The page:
by Paul Crosson
Supply Strategy & Development Manager
Why is there such a focus on antibiotic usage at present?
Antibiotic resistance is the ability of bacteria to become resistant to medicines and is now one of the most pressing issues facing the global health profession.
In addition to bacteria, other disease-causing organisms, such as fungi and viruses, are developing resistance to treatment. When taken together, the ability of these groups of organisms to resist conventional medication is called antimicrobial resistance (AMR) and it is projected that, without changes in antimicrobial usage, AMR will be responsible for 10 million deaths globally per year by the year 2050.
One of factors that lead to the development of AMR is the excessive use of antimicrobials, including antibiotics. In light of this, the exposure of consumers to antibiotics in food products is now seen as a major concern.
What does this mean for dairy farms?
Because of the risk of the development of AMR, there is now considerable focus on antibiotic usage on dairy farms by regulatory and food safety authorities. This has led to the development of test methods that have a high level of sensitivity to antibiotic residues in milk. Furthermore, the intensity of antibiotic monitoring is now much greater than in previous years.
The implications of this are:
- Some types of antibiotics that were only tested for occasionally in the past are now screened on a routine basis.
- With the new methods to detect antibiotics, even very low levels in milk can be detected.
It is most important to note that where antibiotics are detected in milk, we are not permitted to collect milk from that supplier until he/she provides a test-negative sample.
What can I do to minimise the risk of antibiotic residues in my milk?
There are three control areas that need to be monitored:
- Minimise the use of antibiotics on your farm
Healthy herds require less antibiotic treatments. Herd health plans, incorporating biosecurity, vaccination, hygiene, nutrition etc., will minimise the need for antibiotic treatment. Selective dry cow therapy should be considered.
- Follow instructions regarding usage and withdrawal periods
- Withdraw milk for the correct length of time as indicated. Discarded milk may be put in slurry stores or spread on land.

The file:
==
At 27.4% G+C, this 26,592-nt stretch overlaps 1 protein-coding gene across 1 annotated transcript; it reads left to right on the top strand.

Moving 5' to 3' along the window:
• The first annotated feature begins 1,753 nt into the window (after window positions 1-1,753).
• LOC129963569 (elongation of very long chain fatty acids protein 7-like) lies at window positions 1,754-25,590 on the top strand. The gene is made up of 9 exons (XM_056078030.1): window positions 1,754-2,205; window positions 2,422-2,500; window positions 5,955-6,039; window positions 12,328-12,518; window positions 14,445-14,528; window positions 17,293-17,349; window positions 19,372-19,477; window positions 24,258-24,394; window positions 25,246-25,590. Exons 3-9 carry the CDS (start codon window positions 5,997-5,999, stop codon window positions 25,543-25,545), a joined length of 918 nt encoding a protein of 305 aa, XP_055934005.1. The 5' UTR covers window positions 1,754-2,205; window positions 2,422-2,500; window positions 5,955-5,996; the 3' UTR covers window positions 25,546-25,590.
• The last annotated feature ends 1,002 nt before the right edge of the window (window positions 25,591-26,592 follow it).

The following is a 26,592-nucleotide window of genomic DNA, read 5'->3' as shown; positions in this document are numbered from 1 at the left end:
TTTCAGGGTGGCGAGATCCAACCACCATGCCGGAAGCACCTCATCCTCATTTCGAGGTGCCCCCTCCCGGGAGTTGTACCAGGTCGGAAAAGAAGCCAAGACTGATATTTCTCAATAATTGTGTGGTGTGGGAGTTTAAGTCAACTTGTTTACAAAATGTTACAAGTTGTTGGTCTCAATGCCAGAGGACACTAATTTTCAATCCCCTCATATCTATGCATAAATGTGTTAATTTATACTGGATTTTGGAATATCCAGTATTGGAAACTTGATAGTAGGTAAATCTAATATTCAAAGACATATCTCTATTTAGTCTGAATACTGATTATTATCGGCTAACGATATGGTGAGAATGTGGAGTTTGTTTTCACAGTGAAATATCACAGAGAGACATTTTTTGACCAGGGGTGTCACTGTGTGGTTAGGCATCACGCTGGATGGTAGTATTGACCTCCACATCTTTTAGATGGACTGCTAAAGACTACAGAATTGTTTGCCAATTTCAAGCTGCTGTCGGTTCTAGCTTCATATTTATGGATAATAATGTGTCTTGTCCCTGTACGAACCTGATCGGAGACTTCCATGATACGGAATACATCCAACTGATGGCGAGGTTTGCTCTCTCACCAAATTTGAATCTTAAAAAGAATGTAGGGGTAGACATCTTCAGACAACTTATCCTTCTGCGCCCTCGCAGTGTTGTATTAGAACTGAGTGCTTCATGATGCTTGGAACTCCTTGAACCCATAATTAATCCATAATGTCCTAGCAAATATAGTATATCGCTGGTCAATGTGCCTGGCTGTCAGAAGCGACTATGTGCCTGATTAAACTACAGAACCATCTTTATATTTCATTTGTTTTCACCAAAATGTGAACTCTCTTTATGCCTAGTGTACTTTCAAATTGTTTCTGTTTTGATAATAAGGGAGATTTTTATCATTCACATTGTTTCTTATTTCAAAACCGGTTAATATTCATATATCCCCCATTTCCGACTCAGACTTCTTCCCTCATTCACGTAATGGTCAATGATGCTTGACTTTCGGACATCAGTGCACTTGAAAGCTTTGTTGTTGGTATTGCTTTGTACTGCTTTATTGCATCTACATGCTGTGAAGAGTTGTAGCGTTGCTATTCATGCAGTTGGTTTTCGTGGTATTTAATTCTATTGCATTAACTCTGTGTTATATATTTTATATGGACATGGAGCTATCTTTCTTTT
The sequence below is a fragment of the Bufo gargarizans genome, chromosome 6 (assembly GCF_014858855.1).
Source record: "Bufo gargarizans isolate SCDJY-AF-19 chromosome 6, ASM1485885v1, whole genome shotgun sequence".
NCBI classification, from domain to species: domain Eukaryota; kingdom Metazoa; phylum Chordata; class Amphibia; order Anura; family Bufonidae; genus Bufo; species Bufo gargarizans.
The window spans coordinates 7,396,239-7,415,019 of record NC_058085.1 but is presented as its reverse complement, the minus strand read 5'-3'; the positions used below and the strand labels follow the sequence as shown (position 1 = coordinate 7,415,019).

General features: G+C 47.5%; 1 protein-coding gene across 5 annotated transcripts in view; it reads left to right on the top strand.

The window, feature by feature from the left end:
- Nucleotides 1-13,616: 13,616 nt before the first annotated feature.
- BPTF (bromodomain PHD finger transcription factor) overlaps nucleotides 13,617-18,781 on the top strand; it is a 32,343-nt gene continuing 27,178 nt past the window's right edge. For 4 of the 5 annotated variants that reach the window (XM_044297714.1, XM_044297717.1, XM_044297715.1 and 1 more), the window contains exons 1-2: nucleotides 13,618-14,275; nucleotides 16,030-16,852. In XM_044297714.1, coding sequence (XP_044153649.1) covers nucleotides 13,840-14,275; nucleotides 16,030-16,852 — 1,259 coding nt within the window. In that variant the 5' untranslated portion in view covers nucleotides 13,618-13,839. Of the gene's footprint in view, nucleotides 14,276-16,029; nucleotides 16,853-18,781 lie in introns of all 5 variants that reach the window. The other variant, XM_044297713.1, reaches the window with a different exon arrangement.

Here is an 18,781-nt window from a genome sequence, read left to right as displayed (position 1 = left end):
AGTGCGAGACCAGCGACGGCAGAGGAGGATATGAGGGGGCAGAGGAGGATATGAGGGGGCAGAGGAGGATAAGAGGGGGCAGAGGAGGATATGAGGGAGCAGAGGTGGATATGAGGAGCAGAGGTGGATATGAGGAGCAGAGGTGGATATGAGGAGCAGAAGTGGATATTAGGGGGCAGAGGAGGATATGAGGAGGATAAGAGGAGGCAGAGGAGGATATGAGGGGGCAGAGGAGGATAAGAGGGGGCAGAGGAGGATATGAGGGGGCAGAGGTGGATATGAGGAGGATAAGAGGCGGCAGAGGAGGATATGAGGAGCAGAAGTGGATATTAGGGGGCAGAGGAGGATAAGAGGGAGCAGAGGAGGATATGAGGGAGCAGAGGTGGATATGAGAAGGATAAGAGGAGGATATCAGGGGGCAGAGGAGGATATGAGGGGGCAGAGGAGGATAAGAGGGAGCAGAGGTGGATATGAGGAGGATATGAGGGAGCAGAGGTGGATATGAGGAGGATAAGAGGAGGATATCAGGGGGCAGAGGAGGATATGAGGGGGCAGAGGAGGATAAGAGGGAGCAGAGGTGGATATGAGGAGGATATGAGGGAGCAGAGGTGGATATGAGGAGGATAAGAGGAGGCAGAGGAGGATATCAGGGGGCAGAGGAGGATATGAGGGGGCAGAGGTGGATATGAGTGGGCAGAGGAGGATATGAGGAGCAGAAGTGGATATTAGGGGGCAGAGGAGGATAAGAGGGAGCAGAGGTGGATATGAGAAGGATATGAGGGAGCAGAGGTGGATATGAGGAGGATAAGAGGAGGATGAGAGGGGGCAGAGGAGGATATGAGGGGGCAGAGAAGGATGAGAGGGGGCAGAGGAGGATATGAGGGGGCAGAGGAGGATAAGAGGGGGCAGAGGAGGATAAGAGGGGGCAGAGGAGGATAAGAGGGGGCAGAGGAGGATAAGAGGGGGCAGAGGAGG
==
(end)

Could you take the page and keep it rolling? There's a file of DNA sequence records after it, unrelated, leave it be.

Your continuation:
- Store medicines correctly
Medicines should be stored as directed on the product label and disposed of when they have passed their expiry date.
- Never use a product that is not licensed for use in dairy cows.
It is critical that these products (e.g. florfenicol-based products) are not used on dairy cows including heifers intended for the milking herd. Always read the product label.
- Mark treated cows clearly
Identify in a least two ways including a whiteboard in parlour.
- Keep records
The remedies book of your quality assurance programme (Red Tractor in NI and SDAS in ROI) and/or farm software will fulfil this purpose.
- Use treatment protocols
Always use protocols drawn up by your vet. Display protocols clearly for all staff.
- Use residue screening tests
Test milk before adding to the bulk tank after treatment or if any doubts at all.
3. Herd Management
- Separate treated cows
There is a major risk of residues remaining in the pipelines of milking plants. Ideally, cows under withdrawal should be kept in a separate group and milked last.
- Keep dry cows separate
Dry cows should be separate from the milking group all year round.
- Test milk of all purchased cows
You can never be sure of previous treatments. Bought-in heifers are also a risk.
We appreciate the challenges that may arise from greater control of antibiotic usage on farms and thank you for your continued support. If you have any queries or issues you wish to discuss, please contact your local Farm Liaison Officer or co-op advisor.